The Second Severn Crossing (Welsh: Ail Groesfan Hafren) is a motorway crossing over the River Severn between England and Wales, inaugurated on 5 June 1996 by Charles, Prince of Wales to augment the traffic capacity of the original Severn Bridge crossing built in 1966. The bridge marks the lower limit of the River Severn and the start of the Severn estuary. Image File history File links Download high resolution version (2048x519, 421 KB) Summary Photograph of the Second Severn Crossing taken looking West from the southern bank. ... The M4 motorway is a motorway in Great Britain linking London with Wales. ... “Severn” redirects here. ... South West England is one of the regions of England. ... This article is about the country. ... A cable-stayed bridge is a bridge that consists of one or more columns (normally referred to as towers or pylons), with cables supporting the bridge deck. ... As its name implies, a segmental bridge is a bridge built in short sections (called segments), i. ... is the 156th day of the year (157th in leap years) in the Gregorian calendar. ... Year 1996 (MCMXCVI) was a leap year starting on Monday (link will display full 1996 Gregorian calendar). ... Map of Earth showing lines of latitude (horizontally) and longitude (vertically), Eckert VI projection; large version (pdf, 1. ... Map of Earth showing lines of latitude (horizontally) and longitude (vertically), Eckert VI projection; large version (pdf, 1. ... Image File history File links Please see the file description page for further information. ... Image File history File links Please see the file description page for further information. ... Welsh redirects here, and this article describes the Welsh language. ... Motorway symbol in UK, France and Ireland. ... “Severn” redirects here. ... For other uses, see England (disambiguation). ... This article is about the country. ... is the 156th day of the year (157th in leap years) in the Gregorian calendar. ... Year 1996 (MCMXCVI) was a leap year starting on Monday (link will display full 1996 Gregorian calendar). ... “Prince Charles” redirects here. ... For the Ontario community, see Severn Bridge, Ontario. ... Year 1966 (MCMLXVI) was a common year starting on Saturday (link will display full calendar) of the 1966 Gregorian calendar. ... This article is about the edifice (including an index to articles on specific bridge types). ...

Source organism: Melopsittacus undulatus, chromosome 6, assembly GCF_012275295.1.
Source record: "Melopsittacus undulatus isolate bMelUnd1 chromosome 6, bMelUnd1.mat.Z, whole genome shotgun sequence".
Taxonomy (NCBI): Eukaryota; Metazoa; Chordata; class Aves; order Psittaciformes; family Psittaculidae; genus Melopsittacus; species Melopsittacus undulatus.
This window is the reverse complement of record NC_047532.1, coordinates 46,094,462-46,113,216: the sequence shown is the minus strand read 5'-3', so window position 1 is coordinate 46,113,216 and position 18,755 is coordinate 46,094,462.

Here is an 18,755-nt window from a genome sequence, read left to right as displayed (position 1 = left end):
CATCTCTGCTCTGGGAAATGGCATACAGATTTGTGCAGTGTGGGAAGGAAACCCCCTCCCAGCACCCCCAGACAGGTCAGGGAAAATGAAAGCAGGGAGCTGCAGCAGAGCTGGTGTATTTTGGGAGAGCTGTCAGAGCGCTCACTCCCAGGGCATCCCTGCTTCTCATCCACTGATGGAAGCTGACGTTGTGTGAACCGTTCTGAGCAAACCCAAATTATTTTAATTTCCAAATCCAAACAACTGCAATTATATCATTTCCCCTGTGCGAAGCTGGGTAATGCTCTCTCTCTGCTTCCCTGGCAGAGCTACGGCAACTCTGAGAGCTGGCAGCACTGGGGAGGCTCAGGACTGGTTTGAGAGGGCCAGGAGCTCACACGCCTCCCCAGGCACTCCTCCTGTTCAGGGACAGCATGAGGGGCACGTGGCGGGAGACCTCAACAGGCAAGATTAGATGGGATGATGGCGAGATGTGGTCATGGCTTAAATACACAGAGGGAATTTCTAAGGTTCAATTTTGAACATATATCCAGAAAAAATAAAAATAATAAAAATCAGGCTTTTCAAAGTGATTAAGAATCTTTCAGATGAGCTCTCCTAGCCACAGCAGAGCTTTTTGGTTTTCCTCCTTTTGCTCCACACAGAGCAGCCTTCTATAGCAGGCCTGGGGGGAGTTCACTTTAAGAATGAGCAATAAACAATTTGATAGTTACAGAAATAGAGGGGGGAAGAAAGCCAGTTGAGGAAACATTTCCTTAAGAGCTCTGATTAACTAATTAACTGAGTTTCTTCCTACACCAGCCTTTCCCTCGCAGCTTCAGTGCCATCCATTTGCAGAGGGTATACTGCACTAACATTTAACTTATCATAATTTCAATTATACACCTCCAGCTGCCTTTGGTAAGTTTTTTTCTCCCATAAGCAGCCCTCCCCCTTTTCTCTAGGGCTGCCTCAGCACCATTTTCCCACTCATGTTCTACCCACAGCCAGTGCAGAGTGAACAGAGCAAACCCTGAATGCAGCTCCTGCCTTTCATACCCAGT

Its location is further to the south than the old bridge and being more in line with the landward sides of the M4 motorway, is a shorter journey when travelling from England to South Wales. The junctions at each end are designed for most traffic to use this crossing – to use the old Severn Bridge crossing one has to leave the M4 and join the M48 motorway either at Aust or near Magor. The new crossing carries more traffic than the Severn Bridge, which is still in use. It is wider than the Severn Bridge, having three lanes and hard shoulder each way, compared to the 2 lanes and cyclepath/footpath of the original crossing. The M4 motorway is a motorway in Great Britain linking London with Wales. ... Approximate extent of South East Wales. ... The M48 is a small motorway in England and Wales that includes the original Severn Bridge. ... The concrete path, with the Severn Bridge in the background. ... Magor (Welsh: Magwyr) is a village located in Monmouthshire, southern Wales. ...